Snookin 'N Cookin: Snook reopening to the delight of anglers and cooks everywhere

Capt. Seth Hayes recently took out three chefs as part of a 'Chefs Day Out' fishing charter, where they caught this beautiful snook.

Capt. Seth Hayes recently took out three chefs as part of a "Chefs Day Out" fishing charter, where they caught this beautiful snook.

The latest Snookin 'N Cookin recipe is mushroom and boursin snook phyllo with a blushing vodka tomato cream.

The latest Snookin 'N Cookin recipe is mushroom and boursin snook phyllo with a blushing vodka tomato cream.

Extra, extra! Read all about it! Twenty-eight inches to 33 inches! One for you and one for me! After being closed since December 2009, we can now put a snook in the box! I don’t know who’s more excited, the redfish population or us!

Although I do firmly agree with the closure for many reasons, it’s great to be able to take one home to the dinner table again.

Snook fishing right now seems to be good almost everywhere. From the bushes, bars and points, to the passes, beaches and near shore structures. Live bait is always a favorite when snook fishing, but they are slamming artificial baits as well. In all honesty, the tide you are fishing is going to be more important than actually what you are using at the end of the line. Snook bite best when the water is moving, so pick a tide that moves some water and get to it. Day or night, don’t fright, if the water’s moving, there’s a bite!

The snook regulations have stayed the same, so remember: one snook per person, per day from Sept.1 till Dec. 1, and 28-33 inches measured flat with the tail pinched slightly. Those are the rules in the Gulf of Mexico, Monroe County and the Everglades National Park, as outlined by the Florida Fish and Wildlife Conservation Commission. The regulations are different if you head to the Atlantic side. Log onto the FWC website at for more details.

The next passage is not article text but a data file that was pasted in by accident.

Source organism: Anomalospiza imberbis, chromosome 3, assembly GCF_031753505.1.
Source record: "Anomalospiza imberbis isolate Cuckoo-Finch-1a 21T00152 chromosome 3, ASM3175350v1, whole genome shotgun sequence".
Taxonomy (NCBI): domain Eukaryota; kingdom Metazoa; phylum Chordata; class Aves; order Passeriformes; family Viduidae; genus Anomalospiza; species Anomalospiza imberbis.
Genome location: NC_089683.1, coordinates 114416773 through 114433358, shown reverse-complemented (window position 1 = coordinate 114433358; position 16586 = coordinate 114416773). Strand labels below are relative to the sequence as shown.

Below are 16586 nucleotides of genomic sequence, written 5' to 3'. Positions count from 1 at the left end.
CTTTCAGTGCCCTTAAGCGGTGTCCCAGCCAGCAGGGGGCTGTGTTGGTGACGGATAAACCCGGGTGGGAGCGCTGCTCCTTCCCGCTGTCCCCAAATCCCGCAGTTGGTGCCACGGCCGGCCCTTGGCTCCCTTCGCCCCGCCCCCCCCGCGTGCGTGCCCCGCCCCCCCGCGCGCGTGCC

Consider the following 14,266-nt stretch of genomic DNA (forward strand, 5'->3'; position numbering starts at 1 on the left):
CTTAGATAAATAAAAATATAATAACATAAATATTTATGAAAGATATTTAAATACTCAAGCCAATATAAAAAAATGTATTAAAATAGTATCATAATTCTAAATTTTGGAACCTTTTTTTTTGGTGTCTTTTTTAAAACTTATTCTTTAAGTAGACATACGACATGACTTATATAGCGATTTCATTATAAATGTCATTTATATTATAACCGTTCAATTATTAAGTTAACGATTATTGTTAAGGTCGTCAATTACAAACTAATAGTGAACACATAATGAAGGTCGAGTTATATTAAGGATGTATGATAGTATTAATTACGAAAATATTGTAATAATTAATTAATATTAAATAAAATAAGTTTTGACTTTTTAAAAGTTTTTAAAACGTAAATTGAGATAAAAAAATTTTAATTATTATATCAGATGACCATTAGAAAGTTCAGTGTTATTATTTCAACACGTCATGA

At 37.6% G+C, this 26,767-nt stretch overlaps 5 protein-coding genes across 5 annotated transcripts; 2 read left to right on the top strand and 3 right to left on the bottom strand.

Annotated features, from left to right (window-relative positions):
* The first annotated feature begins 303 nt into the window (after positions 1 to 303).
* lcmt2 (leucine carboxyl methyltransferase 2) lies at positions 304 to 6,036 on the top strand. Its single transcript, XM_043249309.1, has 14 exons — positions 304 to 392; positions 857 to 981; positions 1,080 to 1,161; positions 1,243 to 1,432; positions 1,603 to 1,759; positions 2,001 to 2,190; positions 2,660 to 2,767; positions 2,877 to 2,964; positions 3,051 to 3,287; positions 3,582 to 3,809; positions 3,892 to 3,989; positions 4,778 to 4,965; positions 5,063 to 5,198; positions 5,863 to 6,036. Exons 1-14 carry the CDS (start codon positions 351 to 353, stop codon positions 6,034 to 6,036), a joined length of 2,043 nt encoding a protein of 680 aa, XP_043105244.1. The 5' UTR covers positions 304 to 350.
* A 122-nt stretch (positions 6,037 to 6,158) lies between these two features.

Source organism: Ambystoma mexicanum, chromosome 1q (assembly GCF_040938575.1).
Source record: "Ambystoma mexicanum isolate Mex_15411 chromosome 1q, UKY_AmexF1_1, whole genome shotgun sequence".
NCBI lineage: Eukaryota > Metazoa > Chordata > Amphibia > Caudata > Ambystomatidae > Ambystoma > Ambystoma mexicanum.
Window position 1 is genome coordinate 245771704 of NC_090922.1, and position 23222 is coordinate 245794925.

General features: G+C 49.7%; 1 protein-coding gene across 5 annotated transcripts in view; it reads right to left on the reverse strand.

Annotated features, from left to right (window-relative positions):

Once that cooler lid is tight and you’ve worked up that appetite, make a quick stop and pick up a few items from the list for my flat out all-time favorite snook recipe.

Mushroom and boursin snook phyllo with blushing vodka tomato cream

For the sauce:

Olive oil

2 ½ cups heavy cream (reduced and skimmed)

1 Spanish onion chopped

4-5 cloves fresh garlic, chopped

4-5 ounces of Tito’s Vodka

1 28-ounce can crushed tomatoes

1 cup water

1 tablespoon sugar

Sea salt and fresh ground black pepper to taste

Pinch of crushed red pepper

Fresh chopped basil and rosemary (to your liking)

Reduce the cream and set aside. Sweat off the onion in a couple tablespoons of olive oil on medium heat. Next, add the garlic and cook for about three minutes, stirring as needed.

Carefully add the vodka and flambé until the fire burns out. Now add the crushed tomatoes, water, sugar, salt, pepper and crushed chili flakes, and let cook for 2-3 hours on low heat, stirring as needed. Last, add your fresh herbs and reduced cream and puree till smooth. Keep warm until serving.

For the fish:

6 four-ounce snook portions (boneless/skinless)

2-3 tablespoons olive oil

1 pack/2 sleeves of phyllo dough

1 pound butter, clarified and warm

3 shallots chopped fine

3 cloves fresh garlic, shaved thin

1 ripe fresh tomato, chopped and seeded